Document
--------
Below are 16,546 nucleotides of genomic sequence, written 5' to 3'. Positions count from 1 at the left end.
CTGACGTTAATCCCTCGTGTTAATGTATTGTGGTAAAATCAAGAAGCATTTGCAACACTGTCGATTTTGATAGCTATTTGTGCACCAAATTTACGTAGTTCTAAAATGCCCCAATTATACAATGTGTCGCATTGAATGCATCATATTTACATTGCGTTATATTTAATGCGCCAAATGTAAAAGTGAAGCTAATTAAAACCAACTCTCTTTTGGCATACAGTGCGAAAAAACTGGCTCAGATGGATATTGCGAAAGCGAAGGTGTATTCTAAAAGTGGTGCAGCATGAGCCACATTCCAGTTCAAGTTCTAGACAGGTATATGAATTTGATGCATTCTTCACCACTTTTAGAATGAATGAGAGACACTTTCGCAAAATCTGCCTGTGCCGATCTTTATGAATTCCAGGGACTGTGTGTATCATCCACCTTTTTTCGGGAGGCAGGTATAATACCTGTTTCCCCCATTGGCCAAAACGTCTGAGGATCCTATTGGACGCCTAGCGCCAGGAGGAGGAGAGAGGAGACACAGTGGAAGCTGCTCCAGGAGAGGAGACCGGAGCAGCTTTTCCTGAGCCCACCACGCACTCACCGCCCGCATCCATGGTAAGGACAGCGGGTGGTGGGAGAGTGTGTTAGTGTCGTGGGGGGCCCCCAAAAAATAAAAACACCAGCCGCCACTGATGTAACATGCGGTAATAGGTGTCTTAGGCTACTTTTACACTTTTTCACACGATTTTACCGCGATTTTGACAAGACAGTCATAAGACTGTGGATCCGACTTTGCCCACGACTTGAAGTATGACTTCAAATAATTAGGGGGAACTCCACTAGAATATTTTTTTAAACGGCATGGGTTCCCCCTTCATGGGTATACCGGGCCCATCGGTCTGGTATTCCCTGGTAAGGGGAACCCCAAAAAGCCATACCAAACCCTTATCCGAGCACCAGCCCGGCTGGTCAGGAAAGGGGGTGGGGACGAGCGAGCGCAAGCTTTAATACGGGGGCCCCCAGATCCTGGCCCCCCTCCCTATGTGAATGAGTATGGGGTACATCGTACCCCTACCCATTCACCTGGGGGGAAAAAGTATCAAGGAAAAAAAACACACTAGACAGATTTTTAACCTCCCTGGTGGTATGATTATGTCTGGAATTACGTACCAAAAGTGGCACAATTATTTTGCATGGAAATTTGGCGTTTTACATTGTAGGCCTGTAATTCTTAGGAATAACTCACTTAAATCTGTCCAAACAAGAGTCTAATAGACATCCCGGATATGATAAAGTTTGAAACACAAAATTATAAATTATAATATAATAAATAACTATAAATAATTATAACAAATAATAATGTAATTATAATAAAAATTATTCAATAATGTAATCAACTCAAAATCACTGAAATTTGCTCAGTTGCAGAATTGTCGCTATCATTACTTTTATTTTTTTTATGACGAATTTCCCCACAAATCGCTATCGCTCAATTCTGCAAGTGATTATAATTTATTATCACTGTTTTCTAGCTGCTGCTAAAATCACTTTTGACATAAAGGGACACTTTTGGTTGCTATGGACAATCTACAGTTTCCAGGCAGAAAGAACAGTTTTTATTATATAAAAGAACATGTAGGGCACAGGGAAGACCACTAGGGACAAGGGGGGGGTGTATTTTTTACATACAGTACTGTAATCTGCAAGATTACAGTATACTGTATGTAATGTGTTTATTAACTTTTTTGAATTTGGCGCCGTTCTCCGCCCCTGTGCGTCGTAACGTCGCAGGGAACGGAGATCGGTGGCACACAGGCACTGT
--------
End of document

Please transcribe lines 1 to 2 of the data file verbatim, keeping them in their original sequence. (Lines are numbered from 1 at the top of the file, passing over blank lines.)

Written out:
Below are 16,546 nucleotides of genomic sequence, written 5' to 3'. Positions count from 1 at the left end.
CTGACGTTAATCCCTCGTGTTAATGTATTGTGGTAAAATCAAGAAGCATTTGCAACACTGTCGATTTTGATAGCTATTTGTGCACCAAATTTACGTAGTTCTAAAATGCCCCAATTATACAATGTGTCGCATTGAATGCATCATATTTACATTGCGTTATATTTAATGCGCCAAATGTAAAAGTGAAGCTAATTAAAACCAACTCTCTTTTGGCATACAGTGCGAAAAAACTGGCTCAGATGGATATTGCGAAAGCGAAGGTGTATTCTAAAAGTGGTGCAGCATGAGCCACATTCCAGTTCAAGTTCTAGACAGGTATATGAATTTGATGCATTCTTCACCACTTTTAGAATGAATGAGAGACACTTTCGCAAAATCTGCCTGTGCCGATCTTTATGAATTCCAGGGACTGTGTGTATCATCCACCTTTTTTCGGGAGGCAGGTATAATACCTGTTTCCCCCATTGGCCAAAACGTCTGAGGATCCTATTGGACGCCTAGCGCCAGGAGGAGGAGAGAGGAGACACAGTGGAAGCTGCTCCAGGAGAGGAGACCGGAGCAGCTTTTCCTGAGCCCACCACGCACTCACCGCCCGCATCCATGGTAAGGACAGCGGGTGGTGGGAGAGTGTGTTAGTGTCGTGGGGGGCCCCCAAAAAATAAAAACACCAGCCGCCACTGATGTAACATGCGGTAATAGGTGTCTTAGGCTACTTTTACACTTTTTCACACGATTTTACCGCGATTTTGACAAGACAGTCATAAGACTGTGGATCCGACTTTGCCCACGACTTGAAGTATGACTTCAAATAATTAGGGGGAACTCCACTAGAATATTTTTTTAAACGGCATGGGTTCCCCCTTCATGGGTATACCGGGCCCATCGGTCTGGTATTCCCTGGTAAGGGGAACCCCAAAAAGCCATACCAAACCCTTATCCGAGCACCAGCCCGGCTGGTCAGGAAAGGGGGTGGGGACGAGCGAGCGCAAGCTTTAATACGGGGGCCCCCAGATCCTGGCCCCCCTCCCTATGTGAATGAGTATGGGGTACATCGTACCCCTACCCATTCACCTGGGGGGAAAAAGTATCAAGGAAAAAAAACACACTAGACAGATTTTTAACCTCCCTGGTGGTATGATTATGTCTGGAATTACGTACCAAAAGTGGCACAATTATTTTGCATGGAAATTTGGCGTTTTACATTGTAGGCCTGTAATTCTTAGGAATAACTCACTTAAATCTGTCCAAACAAGAGTCTAATAGACATCCCGGATATGATAAAGTTTGAAACACAAAATTATAAATTATAATATAATAAATAACTATAAATAATTATAACAAATAATAATGTAATTATAATAAAAATTATTCAATAATGTAATCAACTCAAAATCACTGAAATTTGCTCAGTTGCAGAATTGTCGCTATCATTACTTTTATTTTTTTTATGACGAATTTCCCCACAAATCGCTATCGCTCAATTCTGCAAGTGATTATAATTTATTATCACTGTTTTCTAGCTGCTGCTAAAATCACTTTTGACATAAAGGGACACTTTTGGTTGCTATGGACAATCTACAGTTTCCAGGCAGAAAGAACAGTTTTTATTATATAAAAGAACATGTAGGGCACAGGGAAGACCACTAGGGACAAGGGGGGGGTGTATTTTTTACATACAGTACTGTAATCTGCAAGATTACAGTATACTGTATGTAATGTGTTTATTAACTTTTTTGAATTTGGCGCCGTTCTCCGCCCCTGTGCGTCGTAACGTCGCAGGGAACGGAGATCGGTGGCACACAGGCACTGT